A few months ago, before a crowd at Tsinghua University in Beijing, Facebook CEO Mark Zuckerberg spoke Mandarin out of nowhere, and headlines around the world hinted that he put the “rest of us to shame” by speaking fluent Chinese.
Well, did he really?
Don’t get me wrong, I’m no hater. Zuckerberg deserves praise for being able to conduct an entire interview in a language he picked up in his late 20s. That still shouldn’t overshadow the language abilities of many other Americans.
According to the American Community Survey, 22 percent of children aged 5 to 19 speak a language other than English at home. But that doesn’t equal literacy. For instance, I can speak Cantonese effortlessly and make my way around a tabloid magazine and a menu. But that’s as far as my fluency goes, even though I grew up in Hong Kong.
And by no means am I alone. This seems to be the case for many Chinese Americans. The two most spoken dialects in China are Cantonese and Putonghua, also known as Mandarin. The nuances of the languages are completely different. Cantonese has eight tones, while Putonghua has four. They also use different characters in the written language. Cantonese utilizes traditional Chinese characters, while Putonghua utilizes simplified.
While most Chinese immigrants come from places that speak Cantonese, Putonghua is more widely taught. Fluency in one dialect does not automatically transfer to another, which complicates being literate and fluent in Chinese for many Chinese Americans.
In my case, my family returned to Hong Kong from Montana when my grandpa became ill. We thought it would be a temporary move.
I enrolled in an international school, where three out of 20 students spoke Cantonese. The only kind of formal Chinese education I received was optional after-school Putonghua lessons.
By the time I transferred out of the international school system in favor of a local, all-girls Catholic high school, there was no way I would be able to catch up to the local Chinese curriculum. I took French instead.
As much as it pains me to admit this, I’m Chinese illiterate.
In a nutshell, I’m an “ABC” (American-born Chinese). There are worse terms for people who don’t speak the language. Some people use the term “jook-sing,” translated literally as “hollow bamboo.”
Sometimes, terms like these motivate Chinese Americans to pick up the language later in life, especially in college.
“I’ve never been called a ‘jook-sing’ by my family members or friends, but I’ve heard words like these thrown around a lot by others,” said Jessica Lin, a sophomore in the University of Washington Foster School of Business.
“Cantonese is the language I use to speak with my family, and they have always been supportive. I’ve never felt pressure to learn the language, but I always wanted to take lessons.”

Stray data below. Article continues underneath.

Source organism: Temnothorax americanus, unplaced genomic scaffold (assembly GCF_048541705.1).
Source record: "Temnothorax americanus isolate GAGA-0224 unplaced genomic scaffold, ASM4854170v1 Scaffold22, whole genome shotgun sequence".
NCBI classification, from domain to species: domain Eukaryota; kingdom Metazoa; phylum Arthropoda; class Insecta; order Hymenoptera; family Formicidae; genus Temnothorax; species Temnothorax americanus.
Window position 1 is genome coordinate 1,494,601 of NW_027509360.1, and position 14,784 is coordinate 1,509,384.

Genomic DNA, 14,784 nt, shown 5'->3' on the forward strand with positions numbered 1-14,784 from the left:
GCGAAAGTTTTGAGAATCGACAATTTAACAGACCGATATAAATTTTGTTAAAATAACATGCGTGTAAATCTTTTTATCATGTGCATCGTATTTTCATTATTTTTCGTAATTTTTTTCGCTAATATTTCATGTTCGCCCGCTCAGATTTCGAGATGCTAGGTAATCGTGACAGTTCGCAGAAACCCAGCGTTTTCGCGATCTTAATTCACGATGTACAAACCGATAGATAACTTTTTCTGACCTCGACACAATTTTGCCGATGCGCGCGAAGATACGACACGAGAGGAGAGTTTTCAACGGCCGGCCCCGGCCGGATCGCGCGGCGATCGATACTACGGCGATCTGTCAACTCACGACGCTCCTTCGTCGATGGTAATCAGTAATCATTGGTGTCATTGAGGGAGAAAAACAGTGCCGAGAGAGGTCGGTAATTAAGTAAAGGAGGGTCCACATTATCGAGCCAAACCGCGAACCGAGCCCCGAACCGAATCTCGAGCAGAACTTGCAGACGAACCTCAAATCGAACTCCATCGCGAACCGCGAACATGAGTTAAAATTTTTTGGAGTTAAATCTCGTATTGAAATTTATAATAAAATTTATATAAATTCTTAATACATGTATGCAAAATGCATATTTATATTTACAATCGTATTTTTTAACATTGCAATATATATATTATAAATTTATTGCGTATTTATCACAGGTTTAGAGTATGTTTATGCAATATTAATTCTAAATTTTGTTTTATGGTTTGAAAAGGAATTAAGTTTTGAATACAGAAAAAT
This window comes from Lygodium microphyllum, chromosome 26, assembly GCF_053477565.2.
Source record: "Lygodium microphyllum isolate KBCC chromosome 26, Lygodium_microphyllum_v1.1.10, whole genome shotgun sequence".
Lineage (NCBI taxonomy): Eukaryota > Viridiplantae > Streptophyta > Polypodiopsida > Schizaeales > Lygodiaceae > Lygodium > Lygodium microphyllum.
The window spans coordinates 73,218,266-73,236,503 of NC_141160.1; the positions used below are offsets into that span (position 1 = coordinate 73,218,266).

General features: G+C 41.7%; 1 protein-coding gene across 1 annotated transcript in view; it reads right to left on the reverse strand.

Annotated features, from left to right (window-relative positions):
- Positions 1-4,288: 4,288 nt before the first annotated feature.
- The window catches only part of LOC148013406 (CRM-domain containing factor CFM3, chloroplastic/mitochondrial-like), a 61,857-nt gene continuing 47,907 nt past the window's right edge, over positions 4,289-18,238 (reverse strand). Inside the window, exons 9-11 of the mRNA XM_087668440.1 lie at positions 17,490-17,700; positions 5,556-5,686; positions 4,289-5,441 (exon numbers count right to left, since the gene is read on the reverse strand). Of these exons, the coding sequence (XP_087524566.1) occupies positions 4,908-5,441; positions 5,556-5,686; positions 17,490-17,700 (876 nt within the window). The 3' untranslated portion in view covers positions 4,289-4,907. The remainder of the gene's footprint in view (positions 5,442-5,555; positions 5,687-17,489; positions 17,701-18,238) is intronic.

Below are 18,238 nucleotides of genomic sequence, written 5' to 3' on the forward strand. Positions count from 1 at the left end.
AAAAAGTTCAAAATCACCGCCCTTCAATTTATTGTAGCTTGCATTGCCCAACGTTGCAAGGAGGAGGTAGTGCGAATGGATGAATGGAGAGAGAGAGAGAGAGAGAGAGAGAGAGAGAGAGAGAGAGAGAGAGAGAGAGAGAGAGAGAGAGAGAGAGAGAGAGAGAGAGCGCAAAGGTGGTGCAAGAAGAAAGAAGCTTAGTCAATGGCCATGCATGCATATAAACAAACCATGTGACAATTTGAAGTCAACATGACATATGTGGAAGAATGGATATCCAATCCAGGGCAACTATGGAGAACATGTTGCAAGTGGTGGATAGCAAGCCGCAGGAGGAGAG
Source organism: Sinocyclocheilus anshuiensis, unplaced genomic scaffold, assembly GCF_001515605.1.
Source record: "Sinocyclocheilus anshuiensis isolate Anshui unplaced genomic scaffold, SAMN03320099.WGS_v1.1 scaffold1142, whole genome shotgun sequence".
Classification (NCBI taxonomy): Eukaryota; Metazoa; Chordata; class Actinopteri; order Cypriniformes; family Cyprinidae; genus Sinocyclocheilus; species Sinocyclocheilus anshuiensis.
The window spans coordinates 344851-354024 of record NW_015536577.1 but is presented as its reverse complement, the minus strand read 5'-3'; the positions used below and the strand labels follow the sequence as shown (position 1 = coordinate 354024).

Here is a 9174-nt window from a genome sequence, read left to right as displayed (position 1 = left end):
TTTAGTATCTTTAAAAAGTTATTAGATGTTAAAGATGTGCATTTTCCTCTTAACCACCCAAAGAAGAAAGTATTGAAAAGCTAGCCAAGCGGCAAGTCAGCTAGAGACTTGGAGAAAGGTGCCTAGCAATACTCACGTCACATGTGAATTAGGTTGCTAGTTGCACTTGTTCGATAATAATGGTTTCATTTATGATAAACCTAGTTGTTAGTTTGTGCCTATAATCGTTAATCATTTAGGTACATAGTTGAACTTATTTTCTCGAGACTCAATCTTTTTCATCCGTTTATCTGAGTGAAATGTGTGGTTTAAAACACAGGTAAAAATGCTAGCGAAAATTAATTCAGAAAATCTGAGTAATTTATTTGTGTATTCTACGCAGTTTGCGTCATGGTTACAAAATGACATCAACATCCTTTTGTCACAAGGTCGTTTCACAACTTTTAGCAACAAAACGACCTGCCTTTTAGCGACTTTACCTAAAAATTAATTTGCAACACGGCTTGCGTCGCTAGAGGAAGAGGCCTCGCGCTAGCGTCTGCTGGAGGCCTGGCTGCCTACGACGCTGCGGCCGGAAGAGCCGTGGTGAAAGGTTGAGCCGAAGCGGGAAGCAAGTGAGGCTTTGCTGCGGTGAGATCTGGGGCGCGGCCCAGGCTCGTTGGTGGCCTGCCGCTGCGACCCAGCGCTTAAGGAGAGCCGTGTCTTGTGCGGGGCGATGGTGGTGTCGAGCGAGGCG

Lin began taking CHIN 101. The Chinese Program, Department of Asian Languages and Literature at UW offers two separate tracks: heritage for students who speak the language at home but might not be able to read or write, and non-heritage for complete beginners.
Even though Lin speaks Cantonese at home with her parents, grandparents and brother, she was placed in the non-heritage Chinese class. She chalks this up to not being able to speak Putonghua and not being able to write or read in Simplified Chinese characters.
“I don’t feel that I’m learning Putonghua from scratch as my background in Cantonese helps me,” Lin said.
Still, Cantonese and Putonghua have slightly different structures, and words that sound similar can be misleading.
“There’s a girl in my class who speaks Cantonese too,” Lin said. “If we don’t understand something, like a term, we try to translate it into Cantonese to help each other out”.
Nyan-Ping Bi, a Chinese instructor at the UW, said many Chinese American students get formal training in the the language before college.
“They take classes at weekend schools, churches, K-12 levels in school etc. And of course, many Chinese Americans do speak the language at home without taking formal lessons,” Bi said.
That was the case for UW sophomores Julie Lu and Ray Hui. They speak Cantonese at their homes, and have had less than two years of informal Chinese lessons. Both Lu and Hui also spent the summer in Hong Kong as part of a study abroad program.
“I don’t plan to take Chinese at the UW, but that doesn’t mean I don’t actively seek out opportunities to speak the language,” Hui said.
“I didn’t have any problems in Hong Kong,” said Lu. “I understand everything that’s said in a Hong Kong TV drama, and I can have a full on conversation with someone who speaks Cantonese”.
Hui also can hold a conversation.
“I have an accent though, and can’t pronounce everything right,” Hui said. “It’s easy to see that I’m not from Hong Kong when I’m there.”
While Hui may brush off mistakes with ease, it’s not so easy for me. It sounds terribly silly now, but for a while I didn’t like speaking in Cantonese because I was too worried that I would stumble on my words.
Picking up Chinese was difficult as I only started speaking it seriously when I was 10, with a lot of trial and error. I learned how to read Chinese by paying attention to the subtitles on TV. Recognizing characters got a lot easier with time.
I’m a junior with two majors, and I doubt I will have time to pick up Chinese lessons at UW. I’m always going to be striving to strengthen my grasp of the language, but I’m happy where I am right now.
Ultimately, I hope to read a newspaper with ease in a few years, but until then, I won’t be giving up my ultimate guilty pleasure – reading Chinese tabloid magazines.